From L.A., Wiebke catches up with Melissa Barak during a rehearsal to talk about Barak’s life as a female choreographer and artistic director of her own ballet company:
The dance scene in Los Angeles is currently abuzz with emerging talent, and Melissa Barak is leading the way. One of the L.A. Times’s ‘Faces to Watch in 2013’, Barak has come to prominence with the inauguration of her own troupe, The Barak Ballet. In a city full of start-ups, she has managed to carve out her own space with the help of strong local ties and a commitment to new works.
The company’s next performance takes place tomorrow (24 October) and will be a mixed-bill called L.A. Moves, with works by Barak and Pascal Rioult. Barak will also perform a solo herself, created by Danielle Agami of Ate9 Dance Company, another female choreographer making a name for herself in town.
Los Angeles is…
“I think a lot of people recognize this city and California in general as a place full of energy and a breeding ground for innovation. There is opportunity for fresh ideas and unconventional approaches behind every corner. The city has a liberal mindset, where free spirits are embraced. It lacks an archaic system and standard formula. Los Angeles to me is youthful – a place where people look to the horizon, their eyes firmly set on the future.”
The Good and The Bad
“A lack of structure is great for artists to develop their work without constraint. It may be a challenge for the arts in general though: it is very hard to pin down a system where the culture of dance can exist.”
Working with Danielle Agami
“It has been very interesting to work with Danielle. It is not just the movement language that is vastly different from mine, but also her thought process. The motivation behind movement is crucial: why do you move, what matters, what draws people in? What draws people into her choreography is different from what I have known as a performer. As a young ballet dancer you’re taught to be gregarious and presentational. With her, it is not about showing off but about investigating internal landscapes. It is a deeply personal experience – even the smallest detail has to matter.”
Well of Inspiration
“As a choreographer, I am inspired by music. Maria Newman is a local composer, whose work I am using for my piece. She grew up here in Malibu and comes from a legendary music family – her father is Alfred Newman. She is an exceptional violinist as well as composer. This city is a well of inspiration: most of the artists involved in this program are L.A. natives or have ties within the community. That is why I chose to call the program L.A. Moves.”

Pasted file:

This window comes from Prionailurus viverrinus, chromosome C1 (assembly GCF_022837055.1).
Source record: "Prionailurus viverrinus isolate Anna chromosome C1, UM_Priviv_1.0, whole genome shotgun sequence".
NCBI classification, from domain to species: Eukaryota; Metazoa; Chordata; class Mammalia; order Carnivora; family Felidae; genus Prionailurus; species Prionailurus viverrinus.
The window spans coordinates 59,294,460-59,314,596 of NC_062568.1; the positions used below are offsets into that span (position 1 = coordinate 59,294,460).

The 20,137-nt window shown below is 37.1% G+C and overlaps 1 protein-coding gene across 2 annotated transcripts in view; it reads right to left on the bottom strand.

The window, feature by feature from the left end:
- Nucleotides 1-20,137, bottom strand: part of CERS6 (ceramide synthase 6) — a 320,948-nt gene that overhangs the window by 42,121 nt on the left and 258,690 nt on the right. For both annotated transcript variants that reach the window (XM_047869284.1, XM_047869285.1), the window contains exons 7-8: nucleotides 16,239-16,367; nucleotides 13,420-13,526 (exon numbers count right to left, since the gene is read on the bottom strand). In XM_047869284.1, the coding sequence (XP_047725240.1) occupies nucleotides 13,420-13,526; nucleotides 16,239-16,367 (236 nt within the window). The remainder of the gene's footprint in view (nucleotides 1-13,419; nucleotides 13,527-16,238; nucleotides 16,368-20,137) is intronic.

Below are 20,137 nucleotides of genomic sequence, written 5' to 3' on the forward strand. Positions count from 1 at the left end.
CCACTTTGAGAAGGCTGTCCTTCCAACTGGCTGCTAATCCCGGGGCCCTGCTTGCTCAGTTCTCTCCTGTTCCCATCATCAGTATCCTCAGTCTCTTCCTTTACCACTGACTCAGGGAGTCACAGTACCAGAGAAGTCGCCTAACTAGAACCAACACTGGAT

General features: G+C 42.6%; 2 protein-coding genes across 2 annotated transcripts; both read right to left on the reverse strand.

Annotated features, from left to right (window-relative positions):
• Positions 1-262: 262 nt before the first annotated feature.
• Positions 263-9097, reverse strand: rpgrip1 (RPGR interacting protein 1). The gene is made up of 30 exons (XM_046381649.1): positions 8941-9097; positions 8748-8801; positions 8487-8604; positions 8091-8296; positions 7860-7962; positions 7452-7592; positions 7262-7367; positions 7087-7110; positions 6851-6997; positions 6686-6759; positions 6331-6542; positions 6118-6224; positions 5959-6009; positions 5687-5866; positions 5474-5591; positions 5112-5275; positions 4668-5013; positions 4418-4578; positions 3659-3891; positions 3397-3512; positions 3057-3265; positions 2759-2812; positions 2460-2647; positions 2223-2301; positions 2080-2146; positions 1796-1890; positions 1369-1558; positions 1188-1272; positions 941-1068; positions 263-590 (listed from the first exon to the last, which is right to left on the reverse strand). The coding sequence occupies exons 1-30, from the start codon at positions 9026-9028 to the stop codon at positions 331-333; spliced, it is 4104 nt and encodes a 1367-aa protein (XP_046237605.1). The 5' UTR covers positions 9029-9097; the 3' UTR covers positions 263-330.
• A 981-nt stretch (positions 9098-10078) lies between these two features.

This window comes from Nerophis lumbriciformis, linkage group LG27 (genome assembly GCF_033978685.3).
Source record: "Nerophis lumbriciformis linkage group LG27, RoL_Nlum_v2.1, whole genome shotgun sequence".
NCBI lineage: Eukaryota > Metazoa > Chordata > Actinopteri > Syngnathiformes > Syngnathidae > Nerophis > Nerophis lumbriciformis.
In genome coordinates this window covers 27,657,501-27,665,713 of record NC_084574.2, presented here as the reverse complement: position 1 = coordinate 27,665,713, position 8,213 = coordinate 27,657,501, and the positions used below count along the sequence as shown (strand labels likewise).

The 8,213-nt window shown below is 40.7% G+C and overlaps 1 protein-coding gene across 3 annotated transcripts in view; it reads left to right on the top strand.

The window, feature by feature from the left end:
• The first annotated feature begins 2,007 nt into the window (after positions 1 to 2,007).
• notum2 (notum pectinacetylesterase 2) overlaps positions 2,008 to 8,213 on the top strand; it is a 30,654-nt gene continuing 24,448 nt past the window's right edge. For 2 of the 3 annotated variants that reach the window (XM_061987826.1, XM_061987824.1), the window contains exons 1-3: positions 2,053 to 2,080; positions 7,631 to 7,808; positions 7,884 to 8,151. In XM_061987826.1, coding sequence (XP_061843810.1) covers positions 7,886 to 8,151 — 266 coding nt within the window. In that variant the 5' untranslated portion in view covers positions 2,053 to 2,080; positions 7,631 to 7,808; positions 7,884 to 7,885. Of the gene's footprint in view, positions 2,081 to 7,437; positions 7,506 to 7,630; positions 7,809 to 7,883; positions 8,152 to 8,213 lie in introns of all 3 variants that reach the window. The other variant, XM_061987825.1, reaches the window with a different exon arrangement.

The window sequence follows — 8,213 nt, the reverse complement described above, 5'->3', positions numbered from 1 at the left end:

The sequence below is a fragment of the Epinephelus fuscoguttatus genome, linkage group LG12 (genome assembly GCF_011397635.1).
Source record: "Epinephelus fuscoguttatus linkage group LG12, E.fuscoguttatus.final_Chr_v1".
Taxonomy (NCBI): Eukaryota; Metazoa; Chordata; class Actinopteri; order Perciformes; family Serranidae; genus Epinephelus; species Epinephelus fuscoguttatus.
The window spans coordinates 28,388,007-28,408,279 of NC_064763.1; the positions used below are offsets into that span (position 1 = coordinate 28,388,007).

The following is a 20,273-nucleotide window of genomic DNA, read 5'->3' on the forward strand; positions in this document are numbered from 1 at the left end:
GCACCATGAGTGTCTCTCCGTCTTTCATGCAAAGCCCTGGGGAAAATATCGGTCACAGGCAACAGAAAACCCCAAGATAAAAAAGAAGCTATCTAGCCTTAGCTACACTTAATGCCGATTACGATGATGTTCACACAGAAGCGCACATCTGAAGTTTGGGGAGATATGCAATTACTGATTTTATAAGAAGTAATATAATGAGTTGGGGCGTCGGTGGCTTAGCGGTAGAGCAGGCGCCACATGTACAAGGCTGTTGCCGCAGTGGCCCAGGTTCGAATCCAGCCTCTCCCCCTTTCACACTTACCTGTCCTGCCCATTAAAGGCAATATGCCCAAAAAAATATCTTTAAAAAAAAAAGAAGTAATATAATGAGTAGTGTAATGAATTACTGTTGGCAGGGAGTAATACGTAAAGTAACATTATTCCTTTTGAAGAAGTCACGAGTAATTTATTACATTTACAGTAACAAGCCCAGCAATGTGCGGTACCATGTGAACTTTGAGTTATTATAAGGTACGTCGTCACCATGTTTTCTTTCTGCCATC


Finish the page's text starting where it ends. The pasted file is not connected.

The Person Within
“I like to work with personalities – dancers with musicality and maturity who ‘own’ their movement. I love it when dancers allow me to see the person within. I don’t care for robots and I don’t think anybody really does. When I watch a ballet, I want to see more than great dancers. I want to see people. I want to connect on a human level rather than just being in awe of ability – like extension, feet and tricks.”
Women in Choreography
“When I was younger and people asked me if it is harder to be a women in this field of work, I always replied that it doesn’t make any difference. Ten years later, there is no doubt in my mind that it is actually harder to get work as a female choreographer. Peter Martins gave me great opportunities while I was based in New York. At that time in my life, I wanted to focus on dancing and I made that very clear to him. I was only 22 and not ready to give up performing! I knew I couldn’t wear both hats – choreographer and dancer – it had to be one or the other. I was too overwhelmed and I cared about both very much. It felt wrong to split my focus between the two.”
“At 27, my desire to dance more had grown so strong that I left NYCB to pursue my dance career elsewhere [Barak danced with Los Angeles Ballet for four years, and was also with Christopher Wheeldon’s Morphoses]. I see my male colleagues get commissions left and right. That is a big part of the motivation to start my own company. I just like being able to take the future into my own hands.”
On the Horizon
“For now, I hope to develop our audience base further and to receive some good feedback after the performance. I hope the community will get behind us to help us grow. We’ll see if people want us to become a steady part of the L.A. culture landscape.”
About the Author:
Wiebke Schuster currently lives in Los Angeles. She completed her Bachelor of Arts (Honours) in Dance Theatre and studied Arts Administration at the Limón Dance Company in New York. Follow her on Twitter @wiebela.